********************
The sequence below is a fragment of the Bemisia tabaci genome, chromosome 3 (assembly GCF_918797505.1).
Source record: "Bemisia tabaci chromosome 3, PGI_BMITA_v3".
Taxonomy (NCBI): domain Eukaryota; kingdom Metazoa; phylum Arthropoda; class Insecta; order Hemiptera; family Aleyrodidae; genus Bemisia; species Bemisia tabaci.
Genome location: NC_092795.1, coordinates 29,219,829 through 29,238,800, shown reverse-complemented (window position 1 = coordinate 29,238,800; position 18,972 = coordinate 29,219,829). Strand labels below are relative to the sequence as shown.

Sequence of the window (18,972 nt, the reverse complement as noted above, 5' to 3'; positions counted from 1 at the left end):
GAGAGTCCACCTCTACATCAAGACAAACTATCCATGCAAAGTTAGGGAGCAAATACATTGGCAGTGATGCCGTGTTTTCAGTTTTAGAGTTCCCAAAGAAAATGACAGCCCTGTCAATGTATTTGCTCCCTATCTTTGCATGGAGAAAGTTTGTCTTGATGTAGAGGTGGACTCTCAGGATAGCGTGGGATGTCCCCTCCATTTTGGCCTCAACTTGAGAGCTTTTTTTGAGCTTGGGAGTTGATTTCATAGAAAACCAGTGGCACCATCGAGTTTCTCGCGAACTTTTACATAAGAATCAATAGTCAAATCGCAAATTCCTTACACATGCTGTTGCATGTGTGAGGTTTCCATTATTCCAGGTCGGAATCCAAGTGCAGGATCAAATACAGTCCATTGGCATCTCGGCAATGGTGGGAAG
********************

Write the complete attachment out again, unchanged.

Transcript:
The sequence below is a fragment of the Bemisia tabaci genome, chromosome 3 (assembly GCF_918797505.1).
Source record: "Bemisia tabaci chromosome 3, PGI_BMITA_v3".
Taxonomy (NCBI): domain Eukaryota; kingdom Metazoa; phylum Arthropoda; class Insecta; order Hemiptera; family Aleyrodidae; genus Bemisia; species Bemisia tabaci.
Genome location: NC_092795.1, coordinates 29,219,829 through 29,238,800, shown reverse-complemented (window position 1 = coordinate 29,238,800; position 18,972 = coordinate 29,219,829). Strand labels below are relative to the sequence as shown.

Sequence of the window (18,972 nt, the reverse complement as noted above, 5' to 3'; positions counted from 1 at the left end):
GAGAGTCCACCTCTACATCAAGACAAACTATCCATGCAAAGTTAGGGAGCAAATACATTGGCAGTGATGCCGTGTTTTCAGTTTTAGAGTTCCCAAAGAAAATGACAGCCCTGTCAATGTATTTGCTCCCTATCTTTGCATGGAGAAAGTTTGTCTTGATGTAGAGGTGGACTCTCAGGATAGCGTGGGATGTCCCCTCCATTTTGGCCTCAACTTGAGAGCTTTTTTTGAGCTTGGGAGTTGATTTCATAGAAAACCAGTGGCACCATCGAGTTTCTCGCGAACTTTTACATAAGAATCAATAGTCAAATCGCAAATTCCTTACACATGCTGTTGCATGTGTGAGGTTTCCATTATTCCAGGTCGGAATCCAAGTGCAGGATCAAATACAGTCCATTGGCATCTCGGCAATGGTGGGAAG